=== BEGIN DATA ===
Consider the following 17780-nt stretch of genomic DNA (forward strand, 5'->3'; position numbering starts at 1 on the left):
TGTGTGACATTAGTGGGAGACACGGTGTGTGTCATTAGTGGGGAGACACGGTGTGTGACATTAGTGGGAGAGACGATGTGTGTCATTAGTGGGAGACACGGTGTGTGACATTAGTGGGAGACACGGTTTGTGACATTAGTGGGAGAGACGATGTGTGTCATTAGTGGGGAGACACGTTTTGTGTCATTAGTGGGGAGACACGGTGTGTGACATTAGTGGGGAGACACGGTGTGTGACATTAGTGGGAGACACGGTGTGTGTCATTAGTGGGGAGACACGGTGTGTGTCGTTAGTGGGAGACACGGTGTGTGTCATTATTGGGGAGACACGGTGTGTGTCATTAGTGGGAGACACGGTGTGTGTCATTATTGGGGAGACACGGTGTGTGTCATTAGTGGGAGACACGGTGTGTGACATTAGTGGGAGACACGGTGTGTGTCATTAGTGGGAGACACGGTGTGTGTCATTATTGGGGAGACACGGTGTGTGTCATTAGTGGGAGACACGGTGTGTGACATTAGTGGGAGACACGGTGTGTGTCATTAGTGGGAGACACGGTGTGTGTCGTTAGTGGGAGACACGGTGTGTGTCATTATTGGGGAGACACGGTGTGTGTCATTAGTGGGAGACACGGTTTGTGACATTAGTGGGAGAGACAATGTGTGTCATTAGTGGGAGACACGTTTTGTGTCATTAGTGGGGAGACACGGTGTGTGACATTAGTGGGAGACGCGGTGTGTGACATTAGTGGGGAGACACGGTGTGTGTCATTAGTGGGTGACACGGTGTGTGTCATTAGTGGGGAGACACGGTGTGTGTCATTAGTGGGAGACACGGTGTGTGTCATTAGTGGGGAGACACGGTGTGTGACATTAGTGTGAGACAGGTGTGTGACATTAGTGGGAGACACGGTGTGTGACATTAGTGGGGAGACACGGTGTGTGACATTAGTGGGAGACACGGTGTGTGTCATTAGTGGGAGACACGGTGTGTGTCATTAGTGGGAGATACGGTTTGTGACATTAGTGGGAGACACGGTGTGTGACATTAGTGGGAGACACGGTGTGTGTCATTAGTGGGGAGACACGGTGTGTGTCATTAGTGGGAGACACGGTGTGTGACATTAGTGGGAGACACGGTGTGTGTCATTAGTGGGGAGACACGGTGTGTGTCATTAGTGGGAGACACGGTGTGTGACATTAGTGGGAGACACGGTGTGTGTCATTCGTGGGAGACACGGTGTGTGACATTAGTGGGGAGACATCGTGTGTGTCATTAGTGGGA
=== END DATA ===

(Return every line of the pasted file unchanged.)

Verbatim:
Consider the following 17780-nt stretch of genomic DNA (forward strand, 5'->3'; position numbering starts at 1 on the left):
TGTGTGACATTAGTGGGAGACACGGTGTGTGTCATTAGTGGGGAGACACGGTGTGTGACATTAGTGGGAGAGACGATGTGTGTCATTAGTGGGAGACACGGTGTGTGACATTAGTGGGAGACACGGTTTGTGACATTAGTGGGAGAGACGATGTGTGTCATTAGTGGGGAGACACGTTTTGTGTCATTAGTGGGGAGACACGGTGTGTGACATTAGTGGGGAGACACGGTGTGTGACATTAGTGGGAGACACGGTGTGTGTCATTAGTGGGGAGACACGGTGTGTGTCGTTAGTGGGAGACACGGTGTGTGTCATTATTGGGGAGACACGGTGTGTGTCATTAGTGGGAGACACGGTGTGTGTCATTATTGGGGAGACACGGTGTGTGTCATTAGTGGGAGACACGGTGTGTGACATTAGTGGGAGACACGGTGTGTGTCATTAGTGGGAGACACGGTGTGTGTCATTATTGGGGAGACACGGTGTGTGTCATTAGTGGGAGACACGGTGTGTGACATTAGTGGGAGACACGGTGTGTGTCATTAGTGGGAGACACGGTGTGTGTCGTTAGTGGGAGACACGGTGTGTGTCATTATTGGGGAGACACGGTGTGTGTCATTAGTGGGAGACACGGTTTGTGACATTAGTGGGAGAGACAATGTGTGTCATTAGTGGGAGACACGTTTTGTGTCATTAGTGGGGAGACACGGTGTGTGACATTAGTGGGAGACGCGGTGTGTGACATTAGTGGGGAGACACGGTGTGTGTCATTAGTGGGTGACACGGTGTGTGTCATTAGTGGGGAGACACGGTGTGTGTCATTAGTGGGAGACACGGTGTGTGTCATTAGTGGGGAGACACGGTGTGTGACATTAGTGTGAGACAGGTGTGTGACATTAGTGGGAGACACGGTGTGTGACATTAGTGGGGAGACACGGTGTGTGACATTAGTGGGAGACACGGTGTGTGTCATTAGTGGGAGACACGGTGTGTGTCATTAGTGGGAGATACGGTTTGTGACATTAGTGGGAGACACGGTGTGTGACATTAGTGGGAGACACGGTGTGTGTCATTAGTGGGGAGACACGGTGTGTGTCATTAGTGGGAGACACGGTGTGTGACATTAGTGGGAGACACGGTGTGTGTCATTAGTGGGGAGACACGGTGTGTGTCATTAGTGGGAGACACGGTGTGTGACATTAGTGGGAGACACGGTGTGTGTCATTCGTGGGAGACACGGTGTGTGACATTAGTGGGGAGACATCGTGTGTGTCATTAGTGGGA